Despite the fact that such a counter-intuitive and aggressive policy is nowhere expressly incorporated in the OMA, LMS typically insists on that interpretation, potentially upon pain of terminating a customer’s licenses or escalating to litigation.

  • While it is mentioned in Schedule P, the Application Licensing Table (ALT) is not really where Oracle says it is.

The ALT identifies and defines a number of licensing prerequisites and Oracle technologies that may be bundled with certain Oracle Applications (such as E-Business Suite). It is a critical document for understanding the scope of the licenses that companies purchase for those Applications.

However, when you browse to http://oracle.com/contracts, the ALT is not identified on the displayed page. Instead, the page contains links to a few policy documents, plus sub-pages where agreement-specific information may be found. Clicking on the link to the “Oracle Master Agreement” displays a page from which the ALT is conspicuously absent. To get to that document, it is necessary to click on the link for the Oracle “License and Service Agreement” (OLSA), which is a different kind of master agreement governing usage of Oracle products and services.

That kind of ambiguity regarding the location of incorporated terms may seem to be a minor issue. However, it nevertheless further complicates an already complicated licensing universe, and it also offers LMS yet another way to surprise Oracle’s customers with previously unidentified licensing requirements during audits.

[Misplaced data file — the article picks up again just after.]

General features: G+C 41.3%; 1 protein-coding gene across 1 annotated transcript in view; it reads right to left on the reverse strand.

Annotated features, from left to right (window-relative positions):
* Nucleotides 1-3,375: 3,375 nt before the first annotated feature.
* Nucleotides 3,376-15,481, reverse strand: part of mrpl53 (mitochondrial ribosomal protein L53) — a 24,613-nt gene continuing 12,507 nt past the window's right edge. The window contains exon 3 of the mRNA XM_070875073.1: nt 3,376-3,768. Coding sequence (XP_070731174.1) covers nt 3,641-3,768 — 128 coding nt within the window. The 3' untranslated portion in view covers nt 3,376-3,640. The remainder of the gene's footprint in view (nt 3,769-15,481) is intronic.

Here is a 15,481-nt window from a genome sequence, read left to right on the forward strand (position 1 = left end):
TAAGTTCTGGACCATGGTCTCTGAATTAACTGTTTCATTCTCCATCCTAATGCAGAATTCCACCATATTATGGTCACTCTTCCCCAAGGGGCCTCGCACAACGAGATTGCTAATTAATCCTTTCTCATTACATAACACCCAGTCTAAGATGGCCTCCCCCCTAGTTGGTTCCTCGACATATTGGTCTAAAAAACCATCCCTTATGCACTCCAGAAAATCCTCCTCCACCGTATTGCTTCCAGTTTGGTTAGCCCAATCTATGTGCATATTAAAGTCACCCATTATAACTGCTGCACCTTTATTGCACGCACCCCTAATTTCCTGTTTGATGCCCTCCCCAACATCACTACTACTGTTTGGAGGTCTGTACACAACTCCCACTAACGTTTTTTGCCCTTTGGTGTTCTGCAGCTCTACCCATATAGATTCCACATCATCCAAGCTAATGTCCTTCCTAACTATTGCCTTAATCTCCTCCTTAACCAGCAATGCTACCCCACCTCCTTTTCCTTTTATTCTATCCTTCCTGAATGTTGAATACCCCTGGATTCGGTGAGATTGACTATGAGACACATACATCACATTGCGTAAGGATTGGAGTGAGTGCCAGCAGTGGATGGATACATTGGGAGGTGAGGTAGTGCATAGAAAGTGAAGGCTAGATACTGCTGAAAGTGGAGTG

Unlike Microsoft’s agreements, there also is no “version control” language in the OMA to identify which, specific ancillary documents have been incorporated into the agreement. That fact provides Oracle an excellent opportunity to change the terms upon little or no notice.

  • Oracle generally provides little or no meaningful guidance regarding how to avoid unexpected license exposure.

For example, in Microsoft’s Product Terms, each product typically includes a list of added-cost functionalities related to that product and the additive licenses that are required in order to support such usage. By contrast, there is nothing stated either in the OMA or in any readily accessible, ancillary documents that defines when a licensee of Oracle Database Enterprise Edition is required to purchase licensing for added-cost Database options, like Active Data Guard or Spatial and Graph. This is true even though those added-cost options are included with the default Database installation package and often require technical reconfigurations in order to avoid triggering a licensing obligation.

As a result, during an audit, LMS often will ask a targeted entity to run Oracle’s proprietary measurement tools to validate product usage, and the outputs of those tools will reflect usage of Database options or other, added-cost functionalities that target’s business teams never intended to use or knew that they were “using.”

All of the above confusion related to the basic structure and presentation of Oracle’s licensing rules again emphasizes the need for companies using Oracle products to consider engaging and periodically working with a knowledgeable, third-party Oracle licensing consultant. I consider those kinds of engagements to be a necessary cost of business for using Oracle’s products, and they need to be factored into financial models whenever companies considering making or maintaining significant investments in Oracle software.